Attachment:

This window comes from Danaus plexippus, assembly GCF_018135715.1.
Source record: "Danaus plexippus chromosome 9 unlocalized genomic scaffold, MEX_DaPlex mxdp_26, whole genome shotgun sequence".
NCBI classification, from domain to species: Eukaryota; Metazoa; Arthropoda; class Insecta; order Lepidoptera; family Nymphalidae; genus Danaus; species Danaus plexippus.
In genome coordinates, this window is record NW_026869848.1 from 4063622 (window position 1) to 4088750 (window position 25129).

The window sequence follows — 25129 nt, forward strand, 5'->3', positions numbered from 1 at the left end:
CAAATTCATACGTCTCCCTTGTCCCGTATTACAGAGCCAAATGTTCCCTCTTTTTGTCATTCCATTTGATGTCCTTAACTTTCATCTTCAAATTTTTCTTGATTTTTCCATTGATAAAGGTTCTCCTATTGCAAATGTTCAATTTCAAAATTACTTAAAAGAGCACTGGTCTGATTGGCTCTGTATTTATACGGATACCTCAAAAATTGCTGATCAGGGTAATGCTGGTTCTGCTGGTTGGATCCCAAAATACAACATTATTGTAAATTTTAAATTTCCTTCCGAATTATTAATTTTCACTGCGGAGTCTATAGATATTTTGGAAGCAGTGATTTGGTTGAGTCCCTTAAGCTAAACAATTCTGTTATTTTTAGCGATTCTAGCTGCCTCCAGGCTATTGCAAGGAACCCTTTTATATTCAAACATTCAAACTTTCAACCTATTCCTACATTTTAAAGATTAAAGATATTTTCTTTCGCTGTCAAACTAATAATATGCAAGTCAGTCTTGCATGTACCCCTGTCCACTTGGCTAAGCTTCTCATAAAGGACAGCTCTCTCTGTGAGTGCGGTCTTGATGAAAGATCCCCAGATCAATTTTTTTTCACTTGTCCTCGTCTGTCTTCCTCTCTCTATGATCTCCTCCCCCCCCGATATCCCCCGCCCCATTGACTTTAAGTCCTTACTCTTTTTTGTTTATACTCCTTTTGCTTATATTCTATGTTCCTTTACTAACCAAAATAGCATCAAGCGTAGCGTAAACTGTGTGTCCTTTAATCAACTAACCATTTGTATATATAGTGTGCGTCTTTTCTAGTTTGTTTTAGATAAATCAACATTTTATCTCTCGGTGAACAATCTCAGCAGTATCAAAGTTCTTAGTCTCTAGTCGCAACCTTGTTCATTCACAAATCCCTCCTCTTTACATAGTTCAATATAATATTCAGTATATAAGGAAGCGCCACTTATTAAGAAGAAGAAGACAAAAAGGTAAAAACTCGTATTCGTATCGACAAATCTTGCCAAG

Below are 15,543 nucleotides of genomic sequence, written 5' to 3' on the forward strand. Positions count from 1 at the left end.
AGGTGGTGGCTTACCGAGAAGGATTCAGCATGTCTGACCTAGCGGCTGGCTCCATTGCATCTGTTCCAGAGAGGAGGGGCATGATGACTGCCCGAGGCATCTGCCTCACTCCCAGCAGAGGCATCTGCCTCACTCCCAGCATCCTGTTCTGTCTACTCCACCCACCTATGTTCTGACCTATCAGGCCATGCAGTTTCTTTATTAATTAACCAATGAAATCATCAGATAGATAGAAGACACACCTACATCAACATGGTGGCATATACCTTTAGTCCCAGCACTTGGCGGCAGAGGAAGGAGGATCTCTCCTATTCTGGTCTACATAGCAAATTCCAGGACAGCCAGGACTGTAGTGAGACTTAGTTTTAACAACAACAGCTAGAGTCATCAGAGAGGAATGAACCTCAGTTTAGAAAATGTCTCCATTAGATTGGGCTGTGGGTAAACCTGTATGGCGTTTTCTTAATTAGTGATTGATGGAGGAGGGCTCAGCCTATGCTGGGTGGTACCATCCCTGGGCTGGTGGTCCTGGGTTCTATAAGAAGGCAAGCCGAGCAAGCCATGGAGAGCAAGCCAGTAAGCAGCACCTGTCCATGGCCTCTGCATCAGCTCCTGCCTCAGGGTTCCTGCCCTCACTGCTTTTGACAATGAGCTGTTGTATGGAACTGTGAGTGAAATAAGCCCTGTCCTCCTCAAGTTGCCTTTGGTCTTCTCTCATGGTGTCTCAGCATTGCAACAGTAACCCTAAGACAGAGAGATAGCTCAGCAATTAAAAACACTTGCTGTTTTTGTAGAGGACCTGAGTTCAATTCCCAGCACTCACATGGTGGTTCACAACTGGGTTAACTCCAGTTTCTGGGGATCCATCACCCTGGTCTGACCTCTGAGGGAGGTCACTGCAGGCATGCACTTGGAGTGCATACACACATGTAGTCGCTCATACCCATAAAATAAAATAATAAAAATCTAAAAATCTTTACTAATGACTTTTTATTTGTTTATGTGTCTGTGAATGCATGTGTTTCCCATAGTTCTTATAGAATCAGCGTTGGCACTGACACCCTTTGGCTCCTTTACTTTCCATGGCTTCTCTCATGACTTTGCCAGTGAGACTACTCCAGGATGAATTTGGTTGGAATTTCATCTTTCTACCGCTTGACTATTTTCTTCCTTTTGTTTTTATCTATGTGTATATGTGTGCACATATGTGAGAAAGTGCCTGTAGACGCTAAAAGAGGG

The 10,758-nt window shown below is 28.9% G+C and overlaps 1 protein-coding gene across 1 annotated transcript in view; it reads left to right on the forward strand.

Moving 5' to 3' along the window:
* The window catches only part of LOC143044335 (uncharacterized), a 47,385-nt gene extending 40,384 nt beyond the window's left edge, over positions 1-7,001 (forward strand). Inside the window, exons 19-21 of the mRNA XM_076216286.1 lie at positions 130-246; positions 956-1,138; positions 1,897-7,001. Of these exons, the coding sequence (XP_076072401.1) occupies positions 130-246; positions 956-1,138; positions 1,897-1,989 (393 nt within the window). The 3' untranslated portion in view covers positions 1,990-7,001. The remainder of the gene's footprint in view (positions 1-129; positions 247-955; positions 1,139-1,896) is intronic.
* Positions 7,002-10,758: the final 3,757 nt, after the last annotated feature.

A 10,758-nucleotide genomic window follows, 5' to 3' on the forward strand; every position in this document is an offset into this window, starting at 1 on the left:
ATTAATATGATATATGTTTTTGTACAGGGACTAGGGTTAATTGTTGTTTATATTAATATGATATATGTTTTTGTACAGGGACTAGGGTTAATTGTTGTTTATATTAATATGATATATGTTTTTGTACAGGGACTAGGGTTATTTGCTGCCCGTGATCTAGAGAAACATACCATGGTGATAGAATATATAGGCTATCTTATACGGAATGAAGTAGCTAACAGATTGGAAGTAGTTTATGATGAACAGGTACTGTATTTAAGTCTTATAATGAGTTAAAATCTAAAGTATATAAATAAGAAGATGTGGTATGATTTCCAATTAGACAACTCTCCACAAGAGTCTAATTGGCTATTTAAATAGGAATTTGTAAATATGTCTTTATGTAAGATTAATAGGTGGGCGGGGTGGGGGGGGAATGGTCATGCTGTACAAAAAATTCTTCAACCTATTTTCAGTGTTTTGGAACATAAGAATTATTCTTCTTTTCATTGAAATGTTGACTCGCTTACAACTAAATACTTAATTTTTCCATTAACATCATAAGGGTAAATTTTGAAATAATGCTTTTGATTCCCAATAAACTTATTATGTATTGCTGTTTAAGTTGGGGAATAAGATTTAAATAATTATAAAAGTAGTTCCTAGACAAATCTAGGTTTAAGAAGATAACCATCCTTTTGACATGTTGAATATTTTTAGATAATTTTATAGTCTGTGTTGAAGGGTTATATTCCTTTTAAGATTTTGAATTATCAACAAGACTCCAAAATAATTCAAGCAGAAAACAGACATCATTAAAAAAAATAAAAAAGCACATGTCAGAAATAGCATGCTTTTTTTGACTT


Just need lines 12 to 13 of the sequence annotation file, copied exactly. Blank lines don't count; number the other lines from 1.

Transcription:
* Positions 7,002-10,758: the final 3,757 nt, after the last annotated feature.

A 10,758-nucleotide genomic window follows, 5' to 3' on the forward strand; every position in this document is an offset into this window, starting at 1 on the left: